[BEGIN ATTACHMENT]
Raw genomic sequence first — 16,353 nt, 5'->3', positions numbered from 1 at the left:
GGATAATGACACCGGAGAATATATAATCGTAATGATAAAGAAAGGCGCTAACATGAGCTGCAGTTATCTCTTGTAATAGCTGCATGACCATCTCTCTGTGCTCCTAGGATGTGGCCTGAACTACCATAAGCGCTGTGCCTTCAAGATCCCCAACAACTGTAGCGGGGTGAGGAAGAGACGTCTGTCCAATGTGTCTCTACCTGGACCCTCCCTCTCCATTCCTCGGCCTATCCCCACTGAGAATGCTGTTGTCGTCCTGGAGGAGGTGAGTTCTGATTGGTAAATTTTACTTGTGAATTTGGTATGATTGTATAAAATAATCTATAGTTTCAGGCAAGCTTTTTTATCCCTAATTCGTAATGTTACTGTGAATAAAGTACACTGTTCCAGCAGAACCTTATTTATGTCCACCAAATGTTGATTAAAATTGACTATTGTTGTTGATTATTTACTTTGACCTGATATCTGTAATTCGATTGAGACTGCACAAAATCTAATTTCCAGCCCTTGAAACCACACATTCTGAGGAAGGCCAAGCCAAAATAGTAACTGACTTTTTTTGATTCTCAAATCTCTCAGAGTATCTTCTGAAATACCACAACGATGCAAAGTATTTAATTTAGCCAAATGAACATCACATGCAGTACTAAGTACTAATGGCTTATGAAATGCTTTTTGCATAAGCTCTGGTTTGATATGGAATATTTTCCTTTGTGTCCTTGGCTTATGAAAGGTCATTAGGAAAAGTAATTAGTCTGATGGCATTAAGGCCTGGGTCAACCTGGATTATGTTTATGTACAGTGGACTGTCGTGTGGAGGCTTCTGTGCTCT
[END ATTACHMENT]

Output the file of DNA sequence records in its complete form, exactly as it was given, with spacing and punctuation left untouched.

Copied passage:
Raw genomic sequence first — 16,353 nt, 5'->3', positions numbered from 1 at the left:
GGATAATGACACCGGAGAATATATAATCGTAATGATAAAGAAAGGCGCTAACATGAGCTGCAGTTATCTCTTGTAATAGCTGCATGACCATCTCTCTGTGCTCCTAGGATGTGGCCTGAACTACCATAAGCGCTGTGCCTTCAAGATCCCCAACAACTGTAGCGGGGTGAGGAAGAGACGTCTGTCCAATGTGTCTCTACCTGGACCCTCCCTCTCCATTCCTCGGCCTATCCCCACTGAGAATGCTGTTGTCGTCCTGGAGGAGGTGAGTTCTGATTGGTAAATTTTACTTGTGAATTTGGTATGATTGTATAAAATAATCTATAGTTTCAGGCAAGCTTTTTTATCCCTAATTCGTAATGTTACTGTGAATAAAGTACACTGTTCCAGCAGAACCTTATTTATGTCCACCAAATGTTGATTAAAATTGACTATTGTTGTTGATTATTTACTTTGACCTGATATCTGTAATTCGATTGAGACTGCACAAAATCTAATTTCCAGCCCTTGAAACCACACATTCTGAGGAAGGCCAAGCCAAAATAGTAACTGACTTTTTTTGATTCTCAAATCTCTCAGAGTATCTTCTGAAATACCACAACGATGCAAAGTATTTAATTTAGCCAAATGAACATCACATGCAGTACTAAGTACTAATGGCTTATGAAATGCTTTTTGCATAAGCTCTGGTTTGATATGGAATATTTTCCTTTGTGTCCTTGGCTTATGAAAGGTCATTAGGAAAAGTAATTAGTCTGATGGCATTAAGGCCTGGGTCAACCTGGATTATGTTTATGTACAGTGGACTGTCGTGTGGAGGCTTCTGTGCTCT